For Release February 16, 1999

Food - Make the Connection

by Chuck Otte, County Extension Agent

A couple of weeks ago I spent the day in a meeting with about thirty other people who were all connected with food production in one manner or another. We were talking about the current status of food production, where we had come from, where we were headed and what the biggest challenges/obstacles might be. Several recent events had spurred this conversation.

One of the events was the recent black hole that hog prices had fallen into. Everyone knew hog producers that had sold hogs at the end of 1998 for less than ten cents a pound. Cost of production is generally felt to be between thirty and forty cents a pound. In agriculture we have a measurement known as parity price. Parity price is the price that ag commodities should be if they had increased at the same rate of inflation as the general economy since about World War I. When hog prices were running at ten cents per pound, or less, the parity price was at one dollar a pound. Most of the other commodities have been running right around 30% of their respective parity price.

Another item that was spurring conversation was the recent release of the 1997 Agricultural Census data. The number of farms in Kansas had decreased, again. We are down to roughly 61,600 farms in the state, a 2.7% drop from 1992. The number of full time farmers was down 11% to just under 35,000. The number of farms with milk cows was down 32% from 1992, although milk production was only down 4%. Since 1992 the number of farms selling hogs was down 53% yet number of hogs and pigs sold was up 6%. Remember that these hog figures were before the bottom dropped out of the market in late 1998. One other interesting statistic was the decrease in the amount of land in farms. The 1997 figure was down over 500,000 acres compared to 1992, that’s 900 square miles or an area not quite three times the size of Geary County. How much of this was urban sprawl and how much was non-reporting producers is hard to say, but if it’s even half that amount it should be alarming!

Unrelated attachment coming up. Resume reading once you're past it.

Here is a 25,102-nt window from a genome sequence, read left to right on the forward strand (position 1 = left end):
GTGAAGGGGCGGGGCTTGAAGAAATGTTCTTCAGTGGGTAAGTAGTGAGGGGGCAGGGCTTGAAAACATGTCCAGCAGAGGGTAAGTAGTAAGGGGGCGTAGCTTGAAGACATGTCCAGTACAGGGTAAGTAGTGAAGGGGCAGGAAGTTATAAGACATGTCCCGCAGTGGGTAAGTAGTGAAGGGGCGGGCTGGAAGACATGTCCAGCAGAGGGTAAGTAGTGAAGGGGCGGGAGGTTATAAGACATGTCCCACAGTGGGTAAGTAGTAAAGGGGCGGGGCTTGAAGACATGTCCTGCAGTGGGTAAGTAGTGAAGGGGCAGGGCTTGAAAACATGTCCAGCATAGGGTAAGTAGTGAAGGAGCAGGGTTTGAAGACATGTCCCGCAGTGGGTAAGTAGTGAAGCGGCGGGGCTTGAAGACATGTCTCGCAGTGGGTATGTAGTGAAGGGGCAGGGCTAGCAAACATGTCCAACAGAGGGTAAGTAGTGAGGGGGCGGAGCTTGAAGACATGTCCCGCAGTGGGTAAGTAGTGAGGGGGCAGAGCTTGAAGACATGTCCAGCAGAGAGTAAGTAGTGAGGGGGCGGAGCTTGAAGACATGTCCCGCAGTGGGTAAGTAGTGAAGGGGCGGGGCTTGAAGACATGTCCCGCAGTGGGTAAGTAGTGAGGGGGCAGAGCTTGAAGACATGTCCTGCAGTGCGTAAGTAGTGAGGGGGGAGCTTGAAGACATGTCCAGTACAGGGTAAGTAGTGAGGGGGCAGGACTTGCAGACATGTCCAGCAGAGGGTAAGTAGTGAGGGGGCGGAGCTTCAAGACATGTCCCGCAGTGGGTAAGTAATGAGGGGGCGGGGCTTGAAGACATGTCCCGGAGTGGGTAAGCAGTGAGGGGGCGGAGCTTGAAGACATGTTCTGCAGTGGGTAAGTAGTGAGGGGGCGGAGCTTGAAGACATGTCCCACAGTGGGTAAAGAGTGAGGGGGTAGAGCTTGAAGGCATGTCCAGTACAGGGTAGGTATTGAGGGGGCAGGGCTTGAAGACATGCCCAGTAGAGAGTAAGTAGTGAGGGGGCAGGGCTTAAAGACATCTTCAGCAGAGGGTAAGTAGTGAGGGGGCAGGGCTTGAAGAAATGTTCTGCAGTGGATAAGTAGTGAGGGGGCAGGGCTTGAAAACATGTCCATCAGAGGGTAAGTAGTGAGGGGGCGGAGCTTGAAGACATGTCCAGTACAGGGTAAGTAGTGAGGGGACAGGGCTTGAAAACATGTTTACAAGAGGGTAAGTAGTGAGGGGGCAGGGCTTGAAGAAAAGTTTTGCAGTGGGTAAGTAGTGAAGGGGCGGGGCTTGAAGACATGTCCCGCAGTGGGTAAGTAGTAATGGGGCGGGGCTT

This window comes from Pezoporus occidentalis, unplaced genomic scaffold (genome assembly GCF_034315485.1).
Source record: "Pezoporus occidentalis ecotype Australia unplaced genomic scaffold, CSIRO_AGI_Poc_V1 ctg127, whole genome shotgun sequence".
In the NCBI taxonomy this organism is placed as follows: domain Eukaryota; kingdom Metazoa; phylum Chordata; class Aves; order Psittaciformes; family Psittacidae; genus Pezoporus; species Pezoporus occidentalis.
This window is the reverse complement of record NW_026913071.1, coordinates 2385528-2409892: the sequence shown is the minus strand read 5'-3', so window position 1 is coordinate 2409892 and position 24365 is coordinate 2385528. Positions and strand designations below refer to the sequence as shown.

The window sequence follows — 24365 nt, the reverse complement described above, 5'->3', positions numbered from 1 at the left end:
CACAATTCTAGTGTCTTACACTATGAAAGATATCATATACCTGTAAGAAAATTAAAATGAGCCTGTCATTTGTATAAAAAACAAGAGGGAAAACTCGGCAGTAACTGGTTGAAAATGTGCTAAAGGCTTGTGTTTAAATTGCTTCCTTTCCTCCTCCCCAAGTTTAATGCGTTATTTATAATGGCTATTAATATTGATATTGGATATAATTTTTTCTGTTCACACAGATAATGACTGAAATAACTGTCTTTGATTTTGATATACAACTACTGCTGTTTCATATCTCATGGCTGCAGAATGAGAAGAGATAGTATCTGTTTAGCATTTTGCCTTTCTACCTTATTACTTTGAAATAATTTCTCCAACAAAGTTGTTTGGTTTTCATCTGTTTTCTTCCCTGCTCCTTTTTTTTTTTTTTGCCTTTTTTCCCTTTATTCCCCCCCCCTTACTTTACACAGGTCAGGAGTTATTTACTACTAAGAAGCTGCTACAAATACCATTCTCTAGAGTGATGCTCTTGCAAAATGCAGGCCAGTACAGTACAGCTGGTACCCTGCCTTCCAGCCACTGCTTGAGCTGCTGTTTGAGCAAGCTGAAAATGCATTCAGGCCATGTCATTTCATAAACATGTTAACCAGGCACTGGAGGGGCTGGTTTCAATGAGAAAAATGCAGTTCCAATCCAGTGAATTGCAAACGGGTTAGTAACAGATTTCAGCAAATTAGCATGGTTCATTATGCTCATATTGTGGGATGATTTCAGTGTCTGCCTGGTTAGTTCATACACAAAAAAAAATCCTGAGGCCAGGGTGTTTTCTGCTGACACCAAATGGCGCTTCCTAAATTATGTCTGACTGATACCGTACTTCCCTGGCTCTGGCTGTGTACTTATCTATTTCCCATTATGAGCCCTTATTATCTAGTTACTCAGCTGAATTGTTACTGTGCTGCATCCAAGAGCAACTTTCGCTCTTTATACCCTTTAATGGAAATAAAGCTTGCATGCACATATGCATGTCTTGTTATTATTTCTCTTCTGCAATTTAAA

I’d better get to the bottom line before I run out of space. One of the items targeted as a big need over the next ten years is to help the consumer understand where their food comes from. Go into any grade, elementary through high school, in any school and ask the students where there food comes from. You would be shocked to know how few students make the connection between what they see as they travel down the interstate highways and what they see on their food plate. To too many people, youth and adults alike, food comes from the restaurant or the grocery store, not the farm.

Unless there is a major change in society I don’t see a change to the dwindling number of farmers. Who cares if there’s still food on the table? A study in the late 1980’s from Iowa showed that in rural communities, for every ten farms that went out of business one main street store closed their doors. Again from the 1997 Ag census: In 1997 there were 679 Kansas farms (out of a total of 61,593) with sales of $1,000,000 or more. This 1.1% of the farms accounted for 52% of ALL sales. There were 142 farms with sales over $5 million. This 0.2% of the farms had 42% of the sales. If you count up all farms with sales over $250,000 you have 5,420 farms, 8.7% of the total, and they accounted for 75% of all ag sales in 1997. If these figures don’t scare you they should.

Too many people are too many generations away from the farm. It is up to those of us in the food production business to make sure that the average consumer has in inkling of where there food comes from and then make sure that they are getting a safe wholesome product. But the consumers, and that includes all of us, need to make an effort to make that connection between the livestock and crops we see in the fields, the main street stores in our own town and the food we see on our plates every day!


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